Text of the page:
In the wake of the recent WCry Ransomware attacks on the NHS I have to ask whether I am missing something; or has the cyber security world disappeared up the backside of complication?
Let me ask another question? Is it possible nowadays to adequately protect a system (or network of systems) by reducing the attack possibilities to a level where hackers are more than likely to go look elsewhere?
In short, can a system be compromised if an attacker;
A. Cannot get their executable code onto it and run it?
B. Cannot subvert or misuse any existing/resident executable code?
I hold that attackers will have a hard time compromising systems if they are prevented from doing both of the above points.
The situation is complicated slightly when any system which they could execute code from might have access to a target system but actually this is still a form of point B above, where the code they are subverting is still in the target system; it is misused because it trusts the source requests.
So, if I am correct, then what we have to do is implement controls to address these two attack methods.
Action A: No New Binaries Please?
We need a system (some sort of kernel driver) which uses the existing core Operating System (OS) function that maintains a list of binaries on its disk and which stops the introduction and running of any newly introduced binaries.
Such a solution would require the verification of security for any new binaries you legitimately wanted to introduce and that these could be added by disabling the solution temporarily.
It would also require implementation of suggestions in Action B below so that existing or newly introduced binaries could be trusted.
Such an idea is neither mine, nor new. The Royal Holloway ISG, University of London and Abatis have worked on such a project and created the Hard Disk Firewall (HDF).
There are also other ways to achieve what I have described using whitelisting - Bit9 as an example, and integrity checking, an example being TripWire.
Action B - Prevent Subversion of Existing Binaries
We need to ensure that attackers cannot misuse our existing binaries.
Of course, this is not an easy task.
When I refer to binaries I mean not only those provided with the raft of applications installed on a system but also all the executable code contained within an Operating System and within other core systems such as Web Servers, Networking Servers (DHCP, DNS), Security Systems such as Firewalls and Databases e.g. Database Management Systems (DBMS).
Here are some ways of reducing the attack surface:
Ensure all patches (not just security) are installed
Install optimised/minimum distributions only
Remove command line functionality from all apps
Set permissions properly on all executables
Compartmentalise/segment systems both internally and from a network point of view; using virtualisation and design approaches using Docker.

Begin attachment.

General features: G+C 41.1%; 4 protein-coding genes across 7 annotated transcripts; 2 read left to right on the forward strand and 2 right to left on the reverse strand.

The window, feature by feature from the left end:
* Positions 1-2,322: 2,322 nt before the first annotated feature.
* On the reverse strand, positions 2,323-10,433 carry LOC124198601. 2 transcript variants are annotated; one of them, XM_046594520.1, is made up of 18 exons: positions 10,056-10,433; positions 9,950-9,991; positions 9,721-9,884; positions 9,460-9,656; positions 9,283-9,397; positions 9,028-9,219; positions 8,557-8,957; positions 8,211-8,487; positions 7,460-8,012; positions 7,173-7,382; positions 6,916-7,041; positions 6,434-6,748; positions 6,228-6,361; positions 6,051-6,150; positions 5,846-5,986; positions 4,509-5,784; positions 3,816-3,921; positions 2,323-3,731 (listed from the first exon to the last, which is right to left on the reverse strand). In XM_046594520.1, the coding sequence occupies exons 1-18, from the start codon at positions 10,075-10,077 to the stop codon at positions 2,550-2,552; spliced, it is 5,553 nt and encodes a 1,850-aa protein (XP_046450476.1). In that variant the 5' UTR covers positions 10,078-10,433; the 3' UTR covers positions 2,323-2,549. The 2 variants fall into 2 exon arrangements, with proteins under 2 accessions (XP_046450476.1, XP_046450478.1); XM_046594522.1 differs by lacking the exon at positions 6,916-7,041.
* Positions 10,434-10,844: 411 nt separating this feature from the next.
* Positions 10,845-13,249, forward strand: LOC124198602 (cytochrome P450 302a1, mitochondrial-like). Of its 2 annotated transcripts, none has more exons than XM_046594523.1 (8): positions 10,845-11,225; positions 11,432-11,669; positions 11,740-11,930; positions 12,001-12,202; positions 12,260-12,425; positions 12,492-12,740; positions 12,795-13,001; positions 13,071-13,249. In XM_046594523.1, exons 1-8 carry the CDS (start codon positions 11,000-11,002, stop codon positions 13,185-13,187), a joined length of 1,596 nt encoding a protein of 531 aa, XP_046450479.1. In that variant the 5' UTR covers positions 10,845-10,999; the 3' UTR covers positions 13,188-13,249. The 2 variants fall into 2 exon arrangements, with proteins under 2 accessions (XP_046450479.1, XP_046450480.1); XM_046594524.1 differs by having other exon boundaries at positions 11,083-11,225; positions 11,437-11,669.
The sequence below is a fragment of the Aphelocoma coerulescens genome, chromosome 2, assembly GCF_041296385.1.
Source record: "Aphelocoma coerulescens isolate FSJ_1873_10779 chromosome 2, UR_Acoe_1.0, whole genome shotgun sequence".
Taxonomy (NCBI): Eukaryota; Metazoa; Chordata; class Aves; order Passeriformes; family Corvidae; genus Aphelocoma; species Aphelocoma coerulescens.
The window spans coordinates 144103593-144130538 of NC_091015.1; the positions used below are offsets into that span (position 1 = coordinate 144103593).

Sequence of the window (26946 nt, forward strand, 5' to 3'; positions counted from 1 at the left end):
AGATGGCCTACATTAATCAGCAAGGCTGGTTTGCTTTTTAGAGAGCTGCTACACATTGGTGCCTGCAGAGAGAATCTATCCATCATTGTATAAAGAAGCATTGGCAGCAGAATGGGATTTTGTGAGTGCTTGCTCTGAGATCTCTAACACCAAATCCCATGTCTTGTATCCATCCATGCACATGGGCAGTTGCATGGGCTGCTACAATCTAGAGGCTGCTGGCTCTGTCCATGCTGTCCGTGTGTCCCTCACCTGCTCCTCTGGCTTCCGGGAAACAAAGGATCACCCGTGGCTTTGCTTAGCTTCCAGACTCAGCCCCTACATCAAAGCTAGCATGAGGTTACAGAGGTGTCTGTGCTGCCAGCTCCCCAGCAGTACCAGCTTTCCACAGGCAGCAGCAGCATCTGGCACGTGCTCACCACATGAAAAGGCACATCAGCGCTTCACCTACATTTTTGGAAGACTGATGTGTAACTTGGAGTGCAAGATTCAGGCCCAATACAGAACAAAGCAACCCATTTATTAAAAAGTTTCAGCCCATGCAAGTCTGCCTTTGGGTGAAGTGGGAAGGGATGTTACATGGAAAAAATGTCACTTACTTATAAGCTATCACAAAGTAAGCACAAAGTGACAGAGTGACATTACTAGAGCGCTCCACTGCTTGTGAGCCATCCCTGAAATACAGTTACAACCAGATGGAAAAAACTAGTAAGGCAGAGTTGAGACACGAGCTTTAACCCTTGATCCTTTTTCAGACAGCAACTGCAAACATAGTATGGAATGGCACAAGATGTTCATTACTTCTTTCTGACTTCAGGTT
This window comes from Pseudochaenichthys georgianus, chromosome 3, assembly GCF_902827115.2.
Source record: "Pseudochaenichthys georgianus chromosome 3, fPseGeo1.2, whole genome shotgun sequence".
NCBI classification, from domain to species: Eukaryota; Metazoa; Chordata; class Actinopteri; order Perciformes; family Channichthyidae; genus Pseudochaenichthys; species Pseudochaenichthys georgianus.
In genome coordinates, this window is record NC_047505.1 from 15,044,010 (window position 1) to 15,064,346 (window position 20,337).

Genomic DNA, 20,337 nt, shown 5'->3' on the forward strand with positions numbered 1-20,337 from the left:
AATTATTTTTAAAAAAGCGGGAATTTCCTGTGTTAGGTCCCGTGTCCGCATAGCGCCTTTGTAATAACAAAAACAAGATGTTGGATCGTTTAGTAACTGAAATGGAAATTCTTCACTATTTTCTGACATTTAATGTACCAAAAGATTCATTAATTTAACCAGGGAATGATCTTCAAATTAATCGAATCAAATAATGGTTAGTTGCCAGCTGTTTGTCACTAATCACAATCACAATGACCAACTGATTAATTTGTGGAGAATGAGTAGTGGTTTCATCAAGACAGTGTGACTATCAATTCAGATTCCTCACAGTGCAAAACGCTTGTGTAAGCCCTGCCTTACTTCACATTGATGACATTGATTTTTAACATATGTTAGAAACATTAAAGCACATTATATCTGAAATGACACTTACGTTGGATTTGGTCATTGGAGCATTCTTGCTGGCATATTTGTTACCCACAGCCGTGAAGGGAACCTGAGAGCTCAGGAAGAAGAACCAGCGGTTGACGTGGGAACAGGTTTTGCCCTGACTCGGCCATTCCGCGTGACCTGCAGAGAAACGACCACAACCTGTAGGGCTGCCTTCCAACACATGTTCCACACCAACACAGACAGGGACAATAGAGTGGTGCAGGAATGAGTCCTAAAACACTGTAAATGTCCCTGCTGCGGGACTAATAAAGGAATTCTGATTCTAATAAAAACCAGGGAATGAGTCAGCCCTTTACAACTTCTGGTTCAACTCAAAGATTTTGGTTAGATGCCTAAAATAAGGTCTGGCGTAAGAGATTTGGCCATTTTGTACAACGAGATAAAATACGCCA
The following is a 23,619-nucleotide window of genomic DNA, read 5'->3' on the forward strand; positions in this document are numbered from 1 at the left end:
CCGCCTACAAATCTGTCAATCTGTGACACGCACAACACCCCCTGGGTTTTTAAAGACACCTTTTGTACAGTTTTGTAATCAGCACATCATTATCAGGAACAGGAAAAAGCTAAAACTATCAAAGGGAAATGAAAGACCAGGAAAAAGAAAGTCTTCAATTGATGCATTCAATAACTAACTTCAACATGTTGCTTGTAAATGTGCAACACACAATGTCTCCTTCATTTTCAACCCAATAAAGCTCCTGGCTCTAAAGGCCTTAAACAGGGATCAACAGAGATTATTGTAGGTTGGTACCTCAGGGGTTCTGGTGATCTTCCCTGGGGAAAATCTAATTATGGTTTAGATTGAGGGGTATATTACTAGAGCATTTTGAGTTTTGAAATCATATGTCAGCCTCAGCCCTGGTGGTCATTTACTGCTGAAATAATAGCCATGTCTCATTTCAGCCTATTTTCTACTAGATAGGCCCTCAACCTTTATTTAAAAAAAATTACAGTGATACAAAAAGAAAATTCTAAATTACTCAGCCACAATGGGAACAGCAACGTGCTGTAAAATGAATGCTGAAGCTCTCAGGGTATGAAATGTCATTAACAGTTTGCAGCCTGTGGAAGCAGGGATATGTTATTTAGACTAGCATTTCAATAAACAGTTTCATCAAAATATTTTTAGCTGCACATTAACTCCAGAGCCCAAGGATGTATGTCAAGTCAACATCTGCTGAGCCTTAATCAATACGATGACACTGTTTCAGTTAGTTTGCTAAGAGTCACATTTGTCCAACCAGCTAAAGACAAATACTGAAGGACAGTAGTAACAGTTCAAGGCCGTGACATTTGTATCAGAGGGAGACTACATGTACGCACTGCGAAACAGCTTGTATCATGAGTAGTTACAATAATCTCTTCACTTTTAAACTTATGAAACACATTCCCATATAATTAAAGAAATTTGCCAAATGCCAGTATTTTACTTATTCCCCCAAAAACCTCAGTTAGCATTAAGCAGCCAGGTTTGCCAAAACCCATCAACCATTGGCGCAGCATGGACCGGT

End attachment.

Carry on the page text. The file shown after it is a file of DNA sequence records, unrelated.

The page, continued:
Disable all functions and features in OSs, DBMS, Web Servers, Networking and Security systems and of course, general and specific Applications.
Restrict the use of privileged accounts and restrict/reduce/remove reliance on generic, privileged accounts in areas such as app connections to databases.
Set up internal interface rules on firewalls which apply to internally initiated (outbound) connections. Don't just trust internal hosts.
Bit of a rant!
You might notice that, apart from Firewalls, I haven't referred much to a need for the plethora of security solutions that are regularly pushed to battle-worn CISOs, CIOs and IT Directors. It's because when it comes to protecting against unauthorised access/hacking, it may be that such solutions are not really needed.
I find that many vendors seem almost to relish the current bleak situation of organisations being highly vulnerable as it satisfies their marketing aims to evangelise fear, uncertainty and doubt; and sell more relatively unnecessary software as a result.
I also find that many CISOs with whom I speak and some of which I am honored to call friends are a bit fed up with this constant layering of IT security products which are mostly focused on telling you that you have been, or are currently, being breached rather than stopping you from being breached in the first place.
The plain fact is that most corporate executives consider that their organisations are not in the business of cyber defence. IT security vendors seem to have forgotten that their clients just want to get on with their business, doing what they do well. They simply don't want to employ teams of cyber geeks constantly monitoring their networks because they cannot adequately prevent attacks.
Nonetheless, clearly companies do want to protect their critical assets, which are increasingly in the form of data. A happy medium therefore needs to be found.
A Rallying Call
For me, it would seem far better for those responsible for protecting their organisations from the cyber threat to spend their hard earned budget on the two action areas above. Of course there are plenty of products to help automate these actions but let's try and not be defeatist and on the back foot against hackers.
Instead of accepting that compromise is likely and spending increasing amounts on early warning software, let's take the ground back from the hackers.
This suggestion is by no means meant as a panacea defence for the Infosec threat. There are still many other important security issues to address; the insider threat, denial of service etc.
I only offer perhaps a clarification of how we can all reduce the attack surface and make it harder for hackers to compromise our systems. Just like burglars, there will always be softer targets for them to breach. But that's somebody else's problem right?
Hope this helps!